Jane Fairfax and Emma Woodhouse Can’t Be Friends

    Emma Woodhouse is quite atypical for an Austen heroine in that her prettiness and charm are bolstered by both financial security and status, albeit within the intimacy of Highbury. This is an advantage not experienced by Anne Elliot, Fanny Price, the Bennets, or the Dashwoods, who for all their attributes, either have no fortune or only a tenuous proximity to one at the start of their stories. Emma is also arguably the most unlikeable Austen heroine, which is no accident on the part of the author who was famously quoted by her nephew James Edward as having stated that she had written “a heroine whom no one but [her]self will…

  • PBS Masterpiece Sanditon

    Episodes Three and Four

    Although PBS’ Sanditon (2019) has made many departures from the original, incomplete text, the series itself reflects an interest in patriarchal structures inherent to the original text and all of Austen’s published work. As Madeline’s review argues, the older women in Sanditon, while being either idealized or vilified, model potential paths for young women who depend upon their success in the marriage market and their resulting position of operation in a patriarchal society. However, another interesting and related facet of female agency within a patriarchal framework is explored in the relationships of Charlotte Heywood (Rose Williams) with Miss Lambe (Crystal Clarke) and Clara Brereton (Lily Sacofsky) with Esther Denham (Charlotte…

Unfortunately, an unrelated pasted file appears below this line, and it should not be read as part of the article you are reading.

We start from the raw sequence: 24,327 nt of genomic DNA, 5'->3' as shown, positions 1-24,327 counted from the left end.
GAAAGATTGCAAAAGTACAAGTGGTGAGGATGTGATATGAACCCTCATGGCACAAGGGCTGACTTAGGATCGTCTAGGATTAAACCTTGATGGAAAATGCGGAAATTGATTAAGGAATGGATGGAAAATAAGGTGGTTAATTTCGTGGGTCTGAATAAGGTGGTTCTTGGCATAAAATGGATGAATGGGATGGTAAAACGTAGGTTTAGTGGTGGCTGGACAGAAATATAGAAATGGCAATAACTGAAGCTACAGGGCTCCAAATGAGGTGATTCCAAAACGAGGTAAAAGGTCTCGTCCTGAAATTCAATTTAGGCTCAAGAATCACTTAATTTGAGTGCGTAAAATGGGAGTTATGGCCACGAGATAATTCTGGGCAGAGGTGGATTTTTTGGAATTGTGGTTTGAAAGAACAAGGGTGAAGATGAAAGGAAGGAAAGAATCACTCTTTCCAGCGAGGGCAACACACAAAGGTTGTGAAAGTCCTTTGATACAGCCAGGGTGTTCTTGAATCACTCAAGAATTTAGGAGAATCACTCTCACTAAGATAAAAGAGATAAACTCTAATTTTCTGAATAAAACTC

• Bridget Jones sitting cross-legged wearing Christmas pajamas and reading a magazine
    Holiday Austen

    Bridget Jones’s Diary

    Bridget Jones’s Diary (2001) is a staple of many Christmas movie diets. Its popularity and appeal are no wonder as the film constitutes a melding of the well-loved genres of Christmas films, rom-coms, and Austen adaptations. Although its heroine Bridget (Renée Zellweger) bears very little similarity to Elizabeth Bennet from Pride & Prejudice (1813), there is one significant continuity at the heart of each work: each protagonist experiences challenges making a good romantic match in a society which systematically devalues them- albeit for disparate reasons. While Elizabeth experiences pressure to marry due to her lack of dowry and is critiqued as a result of her family’s dysfunction, Bridget’s primary issue-…

  • JAFF

    An Arranged Marriage: Mary Bennet’s Alternate Path

    Jan Hahn’s novel An Arranged Marriage: A Pride and Prejudice Alternate Path (2011) imagines an alternate ending to Jane Austen’s Pride & Prejudice (1813): Elizabeth accepts Mr. Darcy’s second proposal not as a result of the revelation of the actuality of his genuine care for her and general benevolence, but because it is necessitated by her family’s financial crisis following the death of Mr. Bennet. Hahn’s central intent  is intimated by Elizabeth’s own pointed reflection on the elucidating letter she received from Darcy following her initial refusal to marry him, that “much was gained by reading between the lines” (60). Where Elizabeth looks to this letter to “[e]nlighten [her] to…